First published: UK, Collins, 1939; US, Macmillan, 1940
The Isles of Greece where burning Sappho loved and sang form an original and attractive setting for modern murder as devised by the Coles. The tragedy happens while a party of young and old, politicians and non-politicians, distinguished men and freaks, are enjoying an educational holiday cruise around the islands. Superintendent Wilson, what with coping with a foreign language and with the reticences of the Greek secret police, had one of his toughest jobs on hand before he found the solution. The vivid characterisation of the members of the party, and the unusual character of the setting, no less than the crime itself, make this one of the most delightful and entertaining stories which the Coles have yet given us.
Henry Aveling was the leader of one of those holiday tours—a cruise combining pleasure with education—around the romantic islands of the Aegean. The party included young and old, politicians and non-politicians, distinguished men and freaks. In true steamer fashion they became bound to one another as no group ever is on land.
When the party reached Delphi they found their cruise-leader lying bound and stabbed in a grove of olives. Who did it?
Why was he bound?
Why was he stabbed?
Why was he drugged?
Superintendent Wilson, what with a foreign language and the reticences of the Greek secret police, had one of his toughest jobs before he found the solution. The Communist schoolboy, Roy Arkell, had hated Aveling; the ship’s doctor was harbouring books on poison in his surgery, professedly as basis for a mystery story; and there were footprints and the problem of Miss Morse’s bone-handled knife to be cleared up.
The vivid characterisation of the ship’s company and the unusual setting of political activities and archaeological interest, no less than the crime itself with its undertones of young love, make this one of the most delightful and entertaining stories which the Coles have ever given us.
The story-telling is highly entertaining and amusing, with some good characterisations (principally the schoolboys and girl, the victim and the Stricklands — Superintendent Wilson is his usual colourless self). The dénouement, on the other hand, is a major let-down: the criminal is not one of the main characters, and too few clues are provided to his identity—police procedure takes over somewhat futilely. The complications, while clichéd, are good—Communism vs. Nazism, childish revenge schemes, etc. somewhat marred by too many change of view-points. Shame.
Times Literary Supplement (Maurice Percy Ashley, 9th December 1939):
DEATH OF A BROADCASTER
Mr. and Mrs. Cole have chosen an excellent setting for their latest mystery novel and found an admirable title. The setting is a cruise around Greece, one of those cruises which combines high living with high thinking. On board the cruising ship there are the usual university professors, professional lecturers, right-minded schoolmistresses and left-wing schoolboys, and a singular crank. All goes smoothly upon the blue of the Aegean until somewhere towards the 150th page a popular lecturer and broadcaster is stabbed to death. Soon after there enters upon the scene Mr. and Mrs. Cole’s favourite detective, Superintendent Wilson, followed shortly after by their King Charles’s Head, a suspected political crime. For the popular lecturer and broadcaster, it appears, does not make a living but has to earn money on the side as a Nazi spy on the English and a Greek spy on the Greeks. Superintendent Wilson, however, regards truth as justice and justice as truth, and for him neither the poisoning of anti-Semites nor the stabbing of Nazi spies is to be condoned. A good tale, even if it tails off.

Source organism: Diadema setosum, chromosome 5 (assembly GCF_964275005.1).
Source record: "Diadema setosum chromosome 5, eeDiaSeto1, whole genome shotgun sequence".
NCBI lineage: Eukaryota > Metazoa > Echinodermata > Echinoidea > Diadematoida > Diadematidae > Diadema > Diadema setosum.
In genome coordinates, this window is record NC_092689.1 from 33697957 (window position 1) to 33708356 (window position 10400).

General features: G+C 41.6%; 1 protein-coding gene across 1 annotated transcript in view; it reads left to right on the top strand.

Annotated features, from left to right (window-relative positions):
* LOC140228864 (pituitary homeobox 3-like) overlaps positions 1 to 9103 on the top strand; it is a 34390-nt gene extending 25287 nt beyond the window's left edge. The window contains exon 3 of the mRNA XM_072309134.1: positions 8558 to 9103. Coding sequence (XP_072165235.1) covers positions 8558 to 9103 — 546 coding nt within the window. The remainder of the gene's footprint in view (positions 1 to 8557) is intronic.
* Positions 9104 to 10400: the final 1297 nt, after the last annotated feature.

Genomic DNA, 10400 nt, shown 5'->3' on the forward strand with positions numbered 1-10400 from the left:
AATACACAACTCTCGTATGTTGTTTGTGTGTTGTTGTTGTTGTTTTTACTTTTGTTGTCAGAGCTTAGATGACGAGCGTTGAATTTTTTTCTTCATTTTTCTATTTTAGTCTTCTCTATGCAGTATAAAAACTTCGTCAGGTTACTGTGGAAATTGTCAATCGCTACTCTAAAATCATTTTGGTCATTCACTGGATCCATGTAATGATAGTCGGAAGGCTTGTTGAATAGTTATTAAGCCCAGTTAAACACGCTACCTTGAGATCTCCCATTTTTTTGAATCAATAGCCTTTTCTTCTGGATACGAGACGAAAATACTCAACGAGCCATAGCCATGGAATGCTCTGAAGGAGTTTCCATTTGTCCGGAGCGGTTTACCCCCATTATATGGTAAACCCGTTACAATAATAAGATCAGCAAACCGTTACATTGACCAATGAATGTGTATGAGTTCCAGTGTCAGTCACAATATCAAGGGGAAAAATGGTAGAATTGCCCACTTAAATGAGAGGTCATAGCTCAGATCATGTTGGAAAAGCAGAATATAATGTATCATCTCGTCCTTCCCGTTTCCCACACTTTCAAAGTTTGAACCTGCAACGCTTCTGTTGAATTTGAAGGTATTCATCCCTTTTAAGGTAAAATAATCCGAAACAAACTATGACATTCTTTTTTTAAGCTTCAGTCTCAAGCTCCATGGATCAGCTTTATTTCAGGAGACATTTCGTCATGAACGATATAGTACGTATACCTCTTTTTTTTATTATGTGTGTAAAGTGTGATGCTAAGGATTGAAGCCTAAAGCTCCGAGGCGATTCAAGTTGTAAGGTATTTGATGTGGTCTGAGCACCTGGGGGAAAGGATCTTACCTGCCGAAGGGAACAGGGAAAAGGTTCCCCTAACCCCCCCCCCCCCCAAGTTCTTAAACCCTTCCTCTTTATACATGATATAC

Manchester Guardian (E.R. Punshon, 9th February 1940):
With just that touch of malice which adds flavour to a description as does sauce to a dish, Mr. and Mrs. Cole tell in their new novel, Greek Tragedy, of one of those instructional cruises in Greek waters in which high-pressure culture and high-pressure sightseeing go hand in hand. Many of the tourists are young, and the Coles seem always at their best when dealing with young people—how well, for instance, they depict in Margery the dreadful pangs of adolescence,—and when one of the cruise lecturers, an unsympathetic example even of his unsympathetic trade, is murdered, some of these young people, including the unlucky Margery, come under suspicion. Superintendent Wilson, conveniently at hand on holiday, takes the case in hand and discovers the truth, but the interest of the book lies less with murder and mystery than with the amusing description of the tour and the tourists.
Books (Will Cuppy, 25th February 1940, 180w):
Complete with Greek trimmings, political sidelights, superior tourists, some quiet fun, and young love in moderation. One of the Coles’ best.
NY Times (Isaac Anderson, 25th February 1940, 170w):
The story is fairly good but by no means up to the standard set by the Coles in some of their earlier mystery tales.
Sat R of Lit (2nd March 1940, 30w):
Culchaw and crime neatly mixed. Reminiscent of Oliver Optic stories, which we bet few now alive remember. Slow but sure.